SENA15: Industry-financing breakdown delves into aquaculture, cash flow, investing
The most important thing for a family-owned seafood business looking to sell is to decide what you want to do, what you want to sell, and how you’re going to do it, concluded three expert panelists at a session titled “On the Money: Trends and Opportunities for Investing in Seafood.” The panel took place on day two of Seafood Expo North America in Boston.
Moderated by SeafoodSource Senior Editor James Wright, the panel included Jeff Davis, senior managing partner at International Seafood Partners; Ignacio Kleiman, managing partner at Antarctica Advisors and Tim Antilla; senior VP-seafood and maritime industries at Wells Fargo.
The discussion began with a breakdown of the essentials a company needs to consider when looking to sell or take on a financial partner. “Know what you want to sell. Prepare for that. Are you going to sell the whole business? Are you staying on or selling out? If [you don’t know these things], it slows down the process,” said Davis.
Davis added that family-owned companies tend to be known for bad financials. “The buyer doesn’t care how pretty your business is,” he said. “We’re buying a cash-generating machine. When you buy a business, the business needs to payback investment, which comes from cash generation.”
Cash-flow generation capability is key when selling a business, the other panelists echoed. As a company owner, there’s also a lot of work that should be done prior to selling a company.
“Start early in the game,” said Davis. “Do it a few years before you decide to [sell]. Start preparing: Clean up your act, and get a reality check of what your company is worth. There are hard realities that we, as advisors and investors, encounter every day. You need to stay realistic.”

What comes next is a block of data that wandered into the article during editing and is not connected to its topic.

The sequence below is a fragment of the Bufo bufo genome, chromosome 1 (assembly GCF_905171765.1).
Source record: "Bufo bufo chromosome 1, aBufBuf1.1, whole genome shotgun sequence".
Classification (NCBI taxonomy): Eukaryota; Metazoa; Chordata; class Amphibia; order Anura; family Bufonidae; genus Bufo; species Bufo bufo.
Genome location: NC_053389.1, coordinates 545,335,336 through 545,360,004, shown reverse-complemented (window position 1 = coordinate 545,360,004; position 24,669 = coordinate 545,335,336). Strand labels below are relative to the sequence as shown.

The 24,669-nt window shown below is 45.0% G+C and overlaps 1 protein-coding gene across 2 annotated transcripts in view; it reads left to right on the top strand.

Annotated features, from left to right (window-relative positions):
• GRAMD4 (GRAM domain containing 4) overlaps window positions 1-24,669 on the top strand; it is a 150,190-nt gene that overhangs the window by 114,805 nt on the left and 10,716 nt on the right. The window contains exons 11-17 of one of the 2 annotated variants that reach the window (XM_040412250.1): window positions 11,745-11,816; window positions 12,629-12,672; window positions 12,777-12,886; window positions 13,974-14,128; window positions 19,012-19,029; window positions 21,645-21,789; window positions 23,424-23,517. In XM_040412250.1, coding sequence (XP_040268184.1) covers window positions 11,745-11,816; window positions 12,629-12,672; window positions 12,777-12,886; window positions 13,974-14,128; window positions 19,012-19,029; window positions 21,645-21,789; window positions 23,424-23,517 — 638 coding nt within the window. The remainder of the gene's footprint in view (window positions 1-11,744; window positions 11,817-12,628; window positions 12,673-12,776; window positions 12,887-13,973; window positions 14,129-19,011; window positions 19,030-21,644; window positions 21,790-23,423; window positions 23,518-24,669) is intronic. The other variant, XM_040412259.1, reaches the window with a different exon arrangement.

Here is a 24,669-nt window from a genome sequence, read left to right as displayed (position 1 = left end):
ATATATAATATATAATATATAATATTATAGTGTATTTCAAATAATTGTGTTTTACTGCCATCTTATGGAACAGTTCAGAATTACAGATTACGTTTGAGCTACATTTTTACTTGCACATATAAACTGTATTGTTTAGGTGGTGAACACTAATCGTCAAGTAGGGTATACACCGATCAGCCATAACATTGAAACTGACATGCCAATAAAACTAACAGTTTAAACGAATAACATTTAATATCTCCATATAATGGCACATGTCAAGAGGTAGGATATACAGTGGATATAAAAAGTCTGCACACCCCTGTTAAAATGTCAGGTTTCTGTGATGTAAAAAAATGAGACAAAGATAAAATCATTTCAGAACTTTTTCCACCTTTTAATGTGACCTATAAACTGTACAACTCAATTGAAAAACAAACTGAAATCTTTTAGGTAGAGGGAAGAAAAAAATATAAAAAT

Companies also need to ensure they provide value to the buyer. “It’s not what you say but what you can prove in the end,” said Antilla. “Many deals fall apart at the end,” due to a lack of due diligence, he added. “If you have problems in the business – legal issues, employee issues – clean them up or make sure they’re taken care of.”
The discussion shifted to debt, which Antilla said can be a great thing to help a company grow, but it needs to be managed carefully in order to not become over-leveraged. If a company is looking for a financial partner, Kleiman said it’s key to have a good growth. “You need to prove how you’re going to get there,” he said. “[Finding a partner] is a good way to grow smaller businesses without giving up ownership.”
Toward the end of the discussion, the panelists touched on the subject of investing in aquaculture versus wild-capture fisheries. “You have to understand it to get into that,” said Davis. “We like well-managed fisheries – I won’t invest in a fishery that has a management problem. I’m going to invest in fisheries that are certified…and are ones that we can count on.”
The fishery has to have long-term value, Davis added. From a business perspective, aquaculture can be more challenging, so a fishery needs to be strong, able to grow, and eventually become public. “It should follow a poultry model,” Davis said.
Kleiman added it could be difficult to get initial financing. “But when you start the business, you need to decide if you’re building to sell or building to become a large player,” he said. “It needs to be financed somehow. There’s a big drive for aquaculture…but if you want to be a player, you need to be a big guy.”
“What happens in aquaculture can impact other businesses as well,” said Antilla. Farmed salmon set the stage for wild salmon, for example. “It made acceptance for that product. Now, an Alaskan guy can come along and say it’s ‘wild, it’s unique,’ when before, it was a commodity. This can happen with other species as well. You may have a competitive issue because of what someone is doing on the aquaculture side. It can shift markets and shift rapidly.”